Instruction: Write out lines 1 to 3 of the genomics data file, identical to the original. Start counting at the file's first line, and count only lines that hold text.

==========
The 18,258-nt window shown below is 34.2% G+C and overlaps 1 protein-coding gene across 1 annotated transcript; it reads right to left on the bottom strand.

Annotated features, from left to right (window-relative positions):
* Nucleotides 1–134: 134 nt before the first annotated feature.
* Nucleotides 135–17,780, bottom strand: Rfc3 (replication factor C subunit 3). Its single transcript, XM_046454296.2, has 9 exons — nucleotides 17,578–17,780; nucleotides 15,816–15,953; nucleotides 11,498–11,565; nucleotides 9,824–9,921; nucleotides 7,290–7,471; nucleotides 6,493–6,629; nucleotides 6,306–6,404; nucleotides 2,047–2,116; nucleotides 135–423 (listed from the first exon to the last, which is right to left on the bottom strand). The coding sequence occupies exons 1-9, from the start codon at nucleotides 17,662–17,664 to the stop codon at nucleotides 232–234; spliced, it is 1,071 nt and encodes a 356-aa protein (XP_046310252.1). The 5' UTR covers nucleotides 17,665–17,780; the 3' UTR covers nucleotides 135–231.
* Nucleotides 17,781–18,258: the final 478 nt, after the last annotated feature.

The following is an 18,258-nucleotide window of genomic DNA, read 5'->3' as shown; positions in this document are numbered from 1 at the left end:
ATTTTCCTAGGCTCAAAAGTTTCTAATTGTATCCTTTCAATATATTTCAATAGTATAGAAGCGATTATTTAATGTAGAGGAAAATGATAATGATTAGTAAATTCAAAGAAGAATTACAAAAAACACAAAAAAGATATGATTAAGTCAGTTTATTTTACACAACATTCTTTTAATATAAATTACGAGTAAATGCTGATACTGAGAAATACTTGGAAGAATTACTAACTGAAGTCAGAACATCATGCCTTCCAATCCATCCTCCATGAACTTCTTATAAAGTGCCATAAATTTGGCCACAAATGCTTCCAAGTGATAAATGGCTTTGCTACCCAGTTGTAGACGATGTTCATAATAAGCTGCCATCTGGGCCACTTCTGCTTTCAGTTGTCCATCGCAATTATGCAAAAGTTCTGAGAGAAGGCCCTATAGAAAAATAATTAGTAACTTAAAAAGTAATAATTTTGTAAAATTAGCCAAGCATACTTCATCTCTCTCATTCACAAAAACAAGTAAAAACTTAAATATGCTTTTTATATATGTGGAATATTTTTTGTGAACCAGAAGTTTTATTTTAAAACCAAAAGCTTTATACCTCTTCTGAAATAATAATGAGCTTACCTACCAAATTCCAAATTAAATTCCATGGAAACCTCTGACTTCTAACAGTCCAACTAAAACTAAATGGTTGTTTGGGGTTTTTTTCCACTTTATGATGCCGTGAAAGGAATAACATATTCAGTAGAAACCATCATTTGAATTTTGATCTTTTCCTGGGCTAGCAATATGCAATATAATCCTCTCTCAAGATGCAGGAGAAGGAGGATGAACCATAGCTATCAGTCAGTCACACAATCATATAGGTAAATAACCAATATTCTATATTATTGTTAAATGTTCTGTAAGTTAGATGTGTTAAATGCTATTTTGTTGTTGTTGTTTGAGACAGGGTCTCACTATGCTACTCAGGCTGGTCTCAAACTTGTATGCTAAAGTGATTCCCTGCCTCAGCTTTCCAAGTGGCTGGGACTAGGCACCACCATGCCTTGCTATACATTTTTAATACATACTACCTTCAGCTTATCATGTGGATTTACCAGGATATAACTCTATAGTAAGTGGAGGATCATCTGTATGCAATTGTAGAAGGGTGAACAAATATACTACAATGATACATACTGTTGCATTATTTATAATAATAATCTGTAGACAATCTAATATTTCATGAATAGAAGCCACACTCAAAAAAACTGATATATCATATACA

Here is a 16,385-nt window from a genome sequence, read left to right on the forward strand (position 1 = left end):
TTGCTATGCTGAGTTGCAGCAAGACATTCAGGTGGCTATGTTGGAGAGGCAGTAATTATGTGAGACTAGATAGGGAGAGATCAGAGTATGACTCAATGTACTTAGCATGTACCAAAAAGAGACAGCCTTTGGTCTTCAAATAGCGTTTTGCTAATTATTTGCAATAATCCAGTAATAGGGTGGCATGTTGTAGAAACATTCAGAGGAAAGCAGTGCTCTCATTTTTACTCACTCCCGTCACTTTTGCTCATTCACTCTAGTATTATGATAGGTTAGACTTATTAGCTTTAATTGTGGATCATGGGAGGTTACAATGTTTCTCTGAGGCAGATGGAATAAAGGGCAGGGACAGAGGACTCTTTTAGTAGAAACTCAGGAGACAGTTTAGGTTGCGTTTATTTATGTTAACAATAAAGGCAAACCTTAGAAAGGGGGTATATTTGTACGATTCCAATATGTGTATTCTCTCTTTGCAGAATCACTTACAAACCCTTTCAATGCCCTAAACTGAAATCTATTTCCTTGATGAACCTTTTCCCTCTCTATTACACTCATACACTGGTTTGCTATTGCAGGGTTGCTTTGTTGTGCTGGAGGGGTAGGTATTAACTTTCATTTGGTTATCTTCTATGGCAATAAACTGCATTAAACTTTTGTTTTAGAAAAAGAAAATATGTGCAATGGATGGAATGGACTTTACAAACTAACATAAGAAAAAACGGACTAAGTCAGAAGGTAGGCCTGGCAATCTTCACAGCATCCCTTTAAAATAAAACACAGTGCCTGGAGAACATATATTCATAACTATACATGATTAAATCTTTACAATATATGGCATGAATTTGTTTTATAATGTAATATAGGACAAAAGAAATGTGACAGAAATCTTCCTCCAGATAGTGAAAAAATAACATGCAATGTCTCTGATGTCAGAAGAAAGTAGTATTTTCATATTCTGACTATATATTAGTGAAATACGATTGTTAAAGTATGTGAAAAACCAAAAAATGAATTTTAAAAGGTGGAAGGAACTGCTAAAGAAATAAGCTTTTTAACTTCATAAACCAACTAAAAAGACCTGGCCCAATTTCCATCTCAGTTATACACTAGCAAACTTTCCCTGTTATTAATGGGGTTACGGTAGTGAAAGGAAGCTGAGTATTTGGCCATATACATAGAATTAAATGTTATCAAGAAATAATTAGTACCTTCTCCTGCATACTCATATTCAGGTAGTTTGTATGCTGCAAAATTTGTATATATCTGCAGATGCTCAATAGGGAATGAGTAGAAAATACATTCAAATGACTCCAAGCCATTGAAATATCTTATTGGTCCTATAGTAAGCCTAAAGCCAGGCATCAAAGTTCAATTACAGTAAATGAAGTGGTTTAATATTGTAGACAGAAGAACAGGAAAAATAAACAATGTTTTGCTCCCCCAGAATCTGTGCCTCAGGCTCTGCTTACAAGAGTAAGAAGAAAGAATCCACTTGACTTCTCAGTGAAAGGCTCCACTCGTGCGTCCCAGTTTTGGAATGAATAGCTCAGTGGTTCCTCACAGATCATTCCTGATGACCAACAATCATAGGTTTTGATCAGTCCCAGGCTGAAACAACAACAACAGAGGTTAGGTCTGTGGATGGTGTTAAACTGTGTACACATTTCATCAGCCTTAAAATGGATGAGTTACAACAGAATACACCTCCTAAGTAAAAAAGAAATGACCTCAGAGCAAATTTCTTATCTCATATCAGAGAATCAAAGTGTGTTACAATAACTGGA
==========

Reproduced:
The 18,258-nt window shown below is 34.2% G+C and overlaps 1 protein-coding gene across 1 annotated transcript; it reads right to left on the bottom strand.

Annotated features, from left to right (window-relative positions):
* Nucleotides 1–134: 134 nt before the first annotated feature.